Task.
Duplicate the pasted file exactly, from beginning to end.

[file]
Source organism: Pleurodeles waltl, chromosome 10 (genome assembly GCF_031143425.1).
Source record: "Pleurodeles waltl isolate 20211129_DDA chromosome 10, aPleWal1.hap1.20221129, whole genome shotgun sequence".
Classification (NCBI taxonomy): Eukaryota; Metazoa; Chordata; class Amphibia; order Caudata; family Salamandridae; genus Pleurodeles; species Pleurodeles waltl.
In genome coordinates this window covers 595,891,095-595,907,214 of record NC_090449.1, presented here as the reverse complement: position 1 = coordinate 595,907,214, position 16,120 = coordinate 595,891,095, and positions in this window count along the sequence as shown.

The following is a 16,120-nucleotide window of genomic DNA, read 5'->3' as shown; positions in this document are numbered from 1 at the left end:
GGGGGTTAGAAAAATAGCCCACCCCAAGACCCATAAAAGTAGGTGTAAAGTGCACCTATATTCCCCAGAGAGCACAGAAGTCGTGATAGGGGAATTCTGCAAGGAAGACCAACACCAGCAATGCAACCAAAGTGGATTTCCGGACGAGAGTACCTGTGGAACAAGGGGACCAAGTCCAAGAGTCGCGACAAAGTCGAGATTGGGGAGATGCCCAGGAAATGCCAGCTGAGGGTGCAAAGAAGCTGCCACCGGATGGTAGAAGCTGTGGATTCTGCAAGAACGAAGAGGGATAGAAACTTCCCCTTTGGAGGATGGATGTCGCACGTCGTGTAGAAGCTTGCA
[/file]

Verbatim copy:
Source organism: Pleurodeles waltl, chromosome 10 (genome assembly GCF_031143425.1).
Source record: "Pleurodeles waltl isolate 20211129_DDA chromosome 10, aPleWal1.hap1.20221129, whole genome shotgun sequence".
Classification (NCBI taxonomy): Eukaryota; Metazoa; Chordata; class Amphibia; order Caudata; family Salamandridae; genus Pleurodeles; species Pleurodeles waltl.
In genome coordinates this window covers 595,891,095-595,907,214 of record NC_090449.1, presented here as the reverse complement: position 1 = coordinate 595,907,214, position 16,120 = coordinate 595,891,095, and positions in this window count along the sequence as shown.

The following is a 16,120-nucleotide window of genomic DNA, read 5'->3' as shown; positions in this document are numbered from 1 at the left end:
GGGGGTTAGAAAAATAGCCCACCCCAAGACCCATAAAAGTAGGTGTAAAGTGCACCTATATTCCCCAGAGAGCACAGAAGTCGTGATAGGGGAATTCTGCAAGGAAGACCAACACCAGCAATGCAACCAAAGTGGATTTCCGGACGAGAGTACCTGTGGAACAAGGGGACCAAGTCCAAGAGTCGCGACAAAGTCGAGATTGGGGAGATGCCCAGGAAATGCCAGCTGAGGGTGCAAAGAAGCTGCCACCGGATGGTAGAAGCTGTGGATTCTGCAAGAACGAAGAGGGATAGAAACTTCCCCTTTGGAGGATGGATGTCGCACGTCGTGTAGAAGCTTGCA